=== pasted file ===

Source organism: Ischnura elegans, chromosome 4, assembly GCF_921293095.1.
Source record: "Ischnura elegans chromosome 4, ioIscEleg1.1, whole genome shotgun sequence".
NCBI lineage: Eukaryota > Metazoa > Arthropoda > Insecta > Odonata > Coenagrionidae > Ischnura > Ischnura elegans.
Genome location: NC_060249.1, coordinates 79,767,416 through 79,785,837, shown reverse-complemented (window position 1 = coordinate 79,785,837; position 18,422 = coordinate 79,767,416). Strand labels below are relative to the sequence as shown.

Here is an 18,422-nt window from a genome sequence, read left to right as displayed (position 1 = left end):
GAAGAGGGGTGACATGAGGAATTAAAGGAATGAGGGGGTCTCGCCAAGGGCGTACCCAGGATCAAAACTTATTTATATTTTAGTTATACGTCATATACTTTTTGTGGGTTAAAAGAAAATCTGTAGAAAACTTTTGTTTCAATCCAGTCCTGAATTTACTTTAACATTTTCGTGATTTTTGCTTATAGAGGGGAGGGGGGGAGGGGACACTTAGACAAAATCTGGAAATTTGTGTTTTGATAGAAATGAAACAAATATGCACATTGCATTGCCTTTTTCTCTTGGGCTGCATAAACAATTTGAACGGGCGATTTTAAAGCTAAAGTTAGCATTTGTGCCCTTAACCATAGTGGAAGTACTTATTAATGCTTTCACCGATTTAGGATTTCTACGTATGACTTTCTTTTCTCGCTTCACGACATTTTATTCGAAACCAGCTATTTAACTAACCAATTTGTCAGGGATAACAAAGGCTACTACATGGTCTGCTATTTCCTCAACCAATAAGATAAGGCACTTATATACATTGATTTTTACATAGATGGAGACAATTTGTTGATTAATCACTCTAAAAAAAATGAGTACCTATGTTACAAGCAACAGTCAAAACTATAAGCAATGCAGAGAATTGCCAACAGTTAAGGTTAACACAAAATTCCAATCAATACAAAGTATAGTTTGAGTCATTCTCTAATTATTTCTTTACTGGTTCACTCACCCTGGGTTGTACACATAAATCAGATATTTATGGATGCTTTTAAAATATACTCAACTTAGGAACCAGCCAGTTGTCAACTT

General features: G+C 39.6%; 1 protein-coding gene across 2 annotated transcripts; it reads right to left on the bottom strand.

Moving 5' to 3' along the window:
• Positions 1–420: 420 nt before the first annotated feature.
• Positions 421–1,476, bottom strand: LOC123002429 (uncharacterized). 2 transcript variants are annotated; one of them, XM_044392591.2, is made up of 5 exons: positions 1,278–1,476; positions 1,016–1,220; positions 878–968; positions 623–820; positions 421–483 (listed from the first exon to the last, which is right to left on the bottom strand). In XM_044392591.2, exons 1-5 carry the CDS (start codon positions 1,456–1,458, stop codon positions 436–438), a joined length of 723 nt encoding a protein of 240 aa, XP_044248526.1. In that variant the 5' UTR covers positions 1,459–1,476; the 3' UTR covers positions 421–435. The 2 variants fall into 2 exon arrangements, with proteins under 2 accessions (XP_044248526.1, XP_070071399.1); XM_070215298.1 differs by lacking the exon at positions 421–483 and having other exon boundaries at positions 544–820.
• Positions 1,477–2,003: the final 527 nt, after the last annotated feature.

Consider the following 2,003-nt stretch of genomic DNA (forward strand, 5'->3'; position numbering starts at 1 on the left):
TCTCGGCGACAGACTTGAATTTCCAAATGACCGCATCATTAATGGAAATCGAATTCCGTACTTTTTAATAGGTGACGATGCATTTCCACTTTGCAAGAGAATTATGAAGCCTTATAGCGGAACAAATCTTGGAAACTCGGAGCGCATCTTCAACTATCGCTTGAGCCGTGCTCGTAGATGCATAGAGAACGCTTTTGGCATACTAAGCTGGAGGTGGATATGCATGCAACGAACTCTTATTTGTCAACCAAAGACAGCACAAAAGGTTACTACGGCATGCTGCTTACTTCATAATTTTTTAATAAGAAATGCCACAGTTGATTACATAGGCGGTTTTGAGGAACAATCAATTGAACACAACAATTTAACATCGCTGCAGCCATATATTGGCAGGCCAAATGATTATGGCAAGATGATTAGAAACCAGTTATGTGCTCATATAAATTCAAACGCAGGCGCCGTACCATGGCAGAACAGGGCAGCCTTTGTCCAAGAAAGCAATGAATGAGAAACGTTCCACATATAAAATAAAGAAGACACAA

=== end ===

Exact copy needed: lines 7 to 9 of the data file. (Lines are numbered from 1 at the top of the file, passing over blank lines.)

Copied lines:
General features: G+C 39.6%; 1 protein-coding gene across 2 annotated transcripts; it reads right to left on the bottom strand.

Moving 5' to 3' along the window:
• Positions 1–420: 420 nt before the first annotated feature.